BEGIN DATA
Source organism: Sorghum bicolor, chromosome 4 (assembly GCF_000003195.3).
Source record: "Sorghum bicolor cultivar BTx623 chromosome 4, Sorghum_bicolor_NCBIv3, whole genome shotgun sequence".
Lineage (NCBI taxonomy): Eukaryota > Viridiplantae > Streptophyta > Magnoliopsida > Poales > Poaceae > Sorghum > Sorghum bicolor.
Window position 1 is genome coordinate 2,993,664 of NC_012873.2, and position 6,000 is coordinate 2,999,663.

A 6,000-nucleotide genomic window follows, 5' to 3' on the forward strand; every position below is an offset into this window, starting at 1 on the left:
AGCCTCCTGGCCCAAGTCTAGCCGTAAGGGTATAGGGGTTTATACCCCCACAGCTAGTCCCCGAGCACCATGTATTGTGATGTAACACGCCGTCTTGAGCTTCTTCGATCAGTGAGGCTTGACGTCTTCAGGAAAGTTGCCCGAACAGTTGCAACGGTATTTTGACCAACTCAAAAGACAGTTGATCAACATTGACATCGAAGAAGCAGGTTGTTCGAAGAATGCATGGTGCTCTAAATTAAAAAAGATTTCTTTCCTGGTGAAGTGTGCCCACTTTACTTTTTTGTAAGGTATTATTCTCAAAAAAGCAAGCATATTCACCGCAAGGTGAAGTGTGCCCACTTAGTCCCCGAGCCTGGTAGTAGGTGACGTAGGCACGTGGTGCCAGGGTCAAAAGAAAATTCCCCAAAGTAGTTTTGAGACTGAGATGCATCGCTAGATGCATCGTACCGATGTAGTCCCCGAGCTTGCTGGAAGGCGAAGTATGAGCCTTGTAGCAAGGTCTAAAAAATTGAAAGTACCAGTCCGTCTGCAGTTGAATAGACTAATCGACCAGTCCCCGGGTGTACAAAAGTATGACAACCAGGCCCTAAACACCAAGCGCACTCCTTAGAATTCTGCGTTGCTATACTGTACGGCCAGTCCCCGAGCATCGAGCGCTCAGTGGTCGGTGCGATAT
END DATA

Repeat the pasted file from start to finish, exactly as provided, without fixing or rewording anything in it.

Source organism: Sorghum bicolor, chromosome 4 (assembly GCF_000003195.3).
Source record: "Sorghum bicolor cultivar BTx623 chromosome 4, Sorghum_bicolor_NCBIv3, whole genome shotgun sequence".
Lineage (NCBI taxonomy): Eukaryota > Viridiplantae > Streptophyta > Magnoliopsida > Poales > Poaceae > Sorghum > Sorghum bicolor.
Window position 1 is genome coordinate 2,993,664 of NC_012873.2, and position 6,000 is coordinate 2,999,663.

A 6,000-nucleotide genomic window follows, 5' to 3' on the forward strand; every position below is an offset into this window, starting at 1 on the left:
AGCCTCCTGGCCCAAGTCTAGCCGTAAGGGTATAGGGGTTTATACCCCCACAGCTAGTCCCCGAGCACCATGTATTGTGATGTAACACGCCGTCTTGAGCTTCTTCGATCAGTGAGGCTTGACGTCTTCAGGAAAGTTGCCCGAACAGTTGCAACGGTATTTTGACCAACTCAAAAGACAGTTGATCAACATTGACATCGAAGAAGCAGGTTGTTCGAAGAATGCATGGTGCTCTAAATTAAAAAAGATTTCTTTCCTGGTGAAGTGTGCCCACTTTACTTTTTTGTAAGGTATTATTCTCAAAAAAGCAAGCATATTCACCGCAAGGTGAAGTGTGCCCACTTAGTCCCCGAGCCTGGTAGTAGGTGACGTAGGCACGTGGTGCCAGGGTCAAAAGAAAATTCCCCAAAGTAGTTTTGAGACTGAGATGCATCGCTAGATGCATCGTACCGATGTAGTCCCCGAGCTTGCTGGAAGGCGAAGTATGAGCCTTGTAGCAAGGTCTAAAAAATTGAAAGTACCAGTCCGTCTGCAGTTGAATAGACTAATCGACCAGTCCCCGGGTGTACAAAAGTATGACAACCAGGCCCTAAACACCAAGCGCACTCCTTAGAATTCTGCGTTGCTATACTGTACGGCCAGTCCCCGAGCATCGAGCGCTCAGTGGTCGGTGCGATAT